Webster's Dictionary


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Webster's Dictionary

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Also, to add to the absurd humor of the situation, Judge Stephen, of the High Court of Justice, spoke the final word that compelled the telephone legally to be a telegraph, and sustained his opinion by a quotation from Webster's Dictionary, which was published twenty years before the telephone was invented.
Webster's Dictionary gives the meaning of the word 'miasma' as 'an infection floating in the air; a deadly exhalation'; and, in the opinion of Mr Robert Ferguson, his late employer, that description, though perhaps a little too flattering, on the whole summed up Master Roland Bean pretty satisfactorily.
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He edited an edition of Webster's Dictionary, and his speciality was Yiddish; he was an ordained rabbi.
Webster's Dictionary defines meekness in part as "deficient in spirit or courage".
In my Webster's dictionary, dissident is defined as, "One who disputes the doctrine or authority of an established church." The truth is, those now in majority are the true dissidents.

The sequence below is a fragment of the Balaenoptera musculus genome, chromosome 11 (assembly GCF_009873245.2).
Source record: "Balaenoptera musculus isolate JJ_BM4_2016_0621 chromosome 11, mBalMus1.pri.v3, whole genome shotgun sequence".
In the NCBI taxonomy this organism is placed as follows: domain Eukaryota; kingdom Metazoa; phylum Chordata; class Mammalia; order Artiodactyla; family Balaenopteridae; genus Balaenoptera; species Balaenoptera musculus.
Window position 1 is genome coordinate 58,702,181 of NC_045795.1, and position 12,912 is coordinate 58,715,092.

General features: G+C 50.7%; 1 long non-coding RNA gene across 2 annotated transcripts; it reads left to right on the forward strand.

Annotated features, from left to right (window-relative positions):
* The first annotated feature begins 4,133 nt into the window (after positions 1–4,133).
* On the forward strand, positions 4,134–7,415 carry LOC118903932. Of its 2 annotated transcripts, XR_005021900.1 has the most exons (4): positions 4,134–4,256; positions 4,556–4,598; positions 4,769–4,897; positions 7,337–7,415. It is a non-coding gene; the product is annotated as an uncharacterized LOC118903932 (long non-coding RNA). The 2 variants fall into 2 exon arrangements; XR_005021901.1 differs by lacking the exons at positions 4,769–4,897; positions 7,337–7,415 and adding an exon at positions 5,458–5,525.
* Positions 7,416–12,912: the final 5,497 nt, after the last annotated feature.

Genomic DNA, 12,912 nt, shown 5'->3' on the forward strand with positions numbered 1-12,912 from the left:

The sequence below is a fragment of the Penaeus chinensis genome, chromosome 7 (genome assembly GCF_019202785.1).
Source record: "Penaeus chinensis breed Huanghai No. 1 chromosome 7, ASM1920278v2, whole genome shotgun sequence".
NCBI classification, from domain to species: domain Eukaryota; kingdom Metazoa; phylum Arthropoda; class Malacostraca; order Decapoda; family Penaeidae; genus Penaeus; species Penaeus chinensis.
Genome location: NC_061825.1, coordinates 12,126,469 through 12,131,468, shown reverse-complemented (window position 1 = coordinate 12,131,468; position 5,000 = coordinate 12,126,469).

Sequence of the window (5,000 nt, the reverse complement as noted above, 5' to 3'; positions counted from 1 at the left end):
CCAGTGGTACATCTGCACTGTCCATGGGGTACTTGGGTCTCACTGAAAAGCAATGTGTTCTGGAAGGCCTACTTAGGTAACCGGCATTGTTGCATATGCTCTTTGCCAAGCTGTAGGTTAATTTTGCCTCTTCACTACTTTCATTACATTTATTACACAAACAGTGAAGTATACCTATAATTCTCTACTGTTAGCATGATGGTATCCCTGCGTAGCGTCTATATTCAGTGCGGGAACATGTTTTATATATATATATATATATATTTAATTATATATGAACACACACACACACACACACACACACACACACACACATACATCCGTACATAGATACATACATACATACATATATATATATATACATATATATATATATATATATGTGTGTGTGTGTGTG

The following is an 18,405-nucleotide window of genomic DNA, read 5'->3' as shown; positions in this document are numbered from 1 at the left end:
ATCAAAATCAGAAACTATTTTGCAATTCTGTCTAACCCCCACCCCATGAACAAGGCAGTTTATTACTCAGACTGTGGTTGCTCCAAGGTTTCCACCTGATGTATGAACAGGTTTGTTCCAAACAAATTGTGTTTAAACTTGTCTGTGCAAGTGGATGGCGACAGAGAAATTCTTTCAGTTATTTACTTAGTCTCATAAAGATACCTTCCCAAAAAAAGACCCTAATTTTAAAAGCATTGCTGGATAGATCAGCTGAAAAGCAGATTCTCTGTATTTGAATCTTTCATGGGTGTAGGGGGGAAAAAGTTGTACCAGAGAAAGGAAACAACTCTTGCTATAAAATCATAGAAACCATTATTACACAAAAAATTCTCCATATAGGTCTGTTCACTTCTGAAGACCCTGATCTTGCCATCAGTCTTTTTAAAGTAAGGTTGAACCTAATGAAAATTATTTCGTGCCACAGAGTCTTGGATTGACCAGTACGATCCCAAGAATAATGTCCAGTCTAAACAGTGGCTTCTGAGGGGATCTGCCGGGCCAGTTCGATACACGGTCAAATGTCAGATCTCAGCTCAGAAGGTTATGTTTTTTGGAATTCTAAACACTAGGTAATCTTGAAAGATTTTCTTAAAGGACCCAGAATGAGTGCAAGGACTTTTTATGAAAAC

Look up the word "solstice" in Webster's Dictionary and it reads: the time of year when the sun reaches its northernmost point on the celestial sphere.
RICHARD KOSTELANETZ' is honored with individual entries in Contemporary Poets, Contemporary Novelists, Postmodern Fiction, Contemporary Jewish-American Dramatists and Poets, Baker's Biographical Dictionary of Musicians, A Reader's Guide to Twentieth-Century Writers, the Merriam-Webster Encyclopedia of Literature, Webster's Dictionary of American Authors, The HarperCollins Reader's Encyclopedia of American Literature, NNDB.com, and the Encyclopedia Britannica, among other distinguished directories.
But we frequently overlook the history of the word "franchise." According to Webster's Dictionary, franchise is rooted in the French word "franchir," meaning "to free." Webster's also includes a definition of franchise as "the right or license granted to an individual to market a company's goods or services in a particular territory." That pretty well reflects our understanding of the word, but that's a relatively modern definition of franchise.
While both words are commonly used in the U.S., toward is, in the words of Webster's Dictionary of English Usage, "undoubtedly prevalent."
Updated for 2006, the new Webster's dictionary New Explorer Encyclopedic Dictionary (1596950072 $39.95) provides coverage of modern American English as it's used today in the academic and business worlds.
Webster's dictionary defines theology as "the study of God and his relation to the world, especially by analysis of the origins and teachings of an organized religious community (as the Christian Church)." No matter how Religious Right leaders try to cloak their concept of "intelligent design"--"creation science," call it what they will--it is a theological precept.

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